The importance of collaboration and alignment for a clinically integrated supply chain

Alignment of clinical and supply chain objectives can positively influence costs and patient outcomes. However, in order to reap the benefits of alignment, organizations must work to break down communication silos, optimize workflows, and generate buy-in among both staff and leadership.

Expenses are continuing to outpace revenue for healthcare providers, and while 80 percent of surgeons and procurement officers say they work in collaboration to purchase medical equipment, only 43 percent of surgeons believe their procurement department improves costs and quality of care, according to a 2017 report from Bain & Company. Without active collaboration between these teams, organizations risk supply chain inefficiencies that waste time and resources.

In a March 7 webinar sponsored by Cardinal Health, Jeff Porubcansky, Vice President of Customer Operations at Cardinal Health™ WaveMark™ Supply Management & Workflow Solutions, and Morgan Schradar, Manager of Procedural Services at Omaha-based Nebraska Medical Center, discussed best practices for achieving clinical integration in the supply chain and how this integration can benefit an organization.

When clinicians and supply chain increase their integration, organizations see hard dollar savings such as minimized non-contract spend, minimized labor management expenses for unnecessary products, and higher availability of the right products needed for patient care. However, there are also soft dollar savings such as increased sourcing leverage and more time for clinicians to spend at the bedside.

In order to achieve clinical integration, leaders must break down silos, increase communication and evaluate workflow. Silos can only come down when stakeholders are brought along for the entire change journey and decision-making conversations are driven by data. Organizations should also make changes slowly and identify concrete benefits of integration efforts before they make additional changes. If all stakeholders clearly define their roles in the improvement effort and work together, organizations can achieve a clinically integrated supply chain.

Data capture and workflow solutions such as WaveMark can support these integration efforts. At Omaha-based Nebraska Medicine, supply chain and clinicians used the data to generate buy-in among stakeholders by demonstrating the efficacy of a clinical integrated supply chain through documentation of early, small-scale wins.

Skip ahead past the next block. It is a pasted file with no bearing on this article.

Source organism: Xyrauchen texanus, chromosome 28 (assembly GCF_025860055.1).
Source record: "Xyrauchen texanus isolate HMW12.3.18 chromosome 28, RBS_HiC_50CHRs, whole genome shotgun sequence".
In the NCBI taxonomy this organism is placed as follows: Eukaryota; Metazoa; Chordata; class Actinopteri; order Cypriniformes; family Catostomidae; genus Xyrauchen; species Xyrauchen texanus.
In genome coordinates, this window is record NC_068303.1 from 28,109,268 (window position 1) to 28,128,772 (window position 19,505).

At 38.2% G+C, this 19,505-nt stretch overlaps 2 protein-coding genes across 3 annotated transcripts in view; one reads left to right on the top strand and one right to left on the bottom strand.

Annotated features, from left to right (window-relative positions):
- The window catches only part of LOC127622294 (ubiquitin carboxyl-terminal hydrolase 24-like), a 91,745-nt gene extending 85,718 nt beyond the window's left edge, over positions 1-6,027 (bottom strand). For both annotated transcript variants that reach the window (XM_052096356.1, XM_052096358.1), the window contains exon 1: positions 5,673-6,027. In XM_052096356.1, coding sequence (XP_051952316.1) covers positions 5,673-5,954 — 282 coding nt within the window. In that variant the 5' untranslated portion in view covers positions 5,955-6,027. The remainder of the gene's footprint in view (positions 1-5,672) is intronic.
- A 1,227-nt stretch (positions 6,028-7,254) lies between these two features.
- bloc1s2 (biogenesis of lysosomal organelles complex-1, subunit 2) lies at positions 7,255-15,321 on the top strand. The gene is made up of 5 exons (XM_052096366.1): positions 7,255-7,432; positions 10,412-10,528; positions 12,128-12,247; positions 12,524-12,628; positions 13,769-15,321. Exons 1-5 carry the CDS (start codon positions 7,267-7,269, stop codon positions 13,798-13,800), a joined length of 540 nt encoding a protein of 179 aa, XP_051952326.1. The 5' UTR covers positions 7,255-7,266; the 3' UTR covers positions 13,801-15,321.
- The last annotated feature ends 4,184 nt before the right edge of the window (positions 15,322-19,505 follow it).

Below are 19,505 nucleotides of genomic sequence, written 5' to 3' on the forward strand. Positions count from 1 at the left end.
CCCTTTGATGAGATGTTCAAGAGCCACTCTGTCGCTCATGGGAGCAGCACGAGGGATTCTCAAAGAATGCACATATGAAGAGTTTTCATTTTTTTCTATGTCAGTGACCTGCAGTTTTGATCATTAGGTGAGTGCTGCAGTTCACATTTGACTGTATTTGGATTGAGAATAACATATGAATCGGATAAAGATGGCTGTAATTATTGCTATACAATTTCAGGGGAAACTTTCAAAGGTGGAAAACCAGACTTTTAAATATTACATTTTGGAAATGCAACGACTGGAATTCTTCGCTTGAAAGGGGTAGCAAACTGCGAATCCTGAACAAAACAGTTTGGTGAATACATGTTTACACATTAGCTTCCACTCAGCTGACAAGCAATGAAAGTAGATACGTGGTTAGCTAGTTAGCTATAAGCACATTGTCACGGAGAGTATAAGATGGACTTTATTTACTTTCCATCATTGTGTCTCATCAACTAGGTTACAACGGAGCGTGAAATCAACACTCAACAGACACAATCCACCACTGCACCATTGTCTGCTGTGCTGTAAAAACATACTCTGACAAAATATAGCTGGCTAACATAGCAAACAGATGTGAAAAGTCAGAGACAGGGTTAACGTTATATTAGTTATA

"Being a smaller, community-based hospital, we gained momentum by showcasing our opportunities for integration with low hanging fruit then saying, 'Hey, let's really try this,'" Ms. Schradar said. "It was essential to showcase the first couple of steps, the common mission between the supply chain team and clinical leaders. Once you put the ball in motion and celebrate small successes you can go to leadership."

However, a clinically integrated supply chain does not only positively impact an organization's finances but promotes the ultimate goal of providing the patient with the best possible experience.

"WaveMark is all about clinicians designing and operating at optimal performance to improve quality and outcomes. They get to focus on the patient, and not on how many supplies they have on the shelf, of if they have what they need for tomorrow," said Mr. Porubcansky. "Delivering insights on data allows you to break down silos and build trust, and have impactful conversations with providers, clinicians, supply chain team members, and hospital leadership by showing that savings. It is a financial impact, which is so important to the hospital, but it's also a patient care impact."

To learn more about WaveMark click here. To listen to a recording of the webinar click here.

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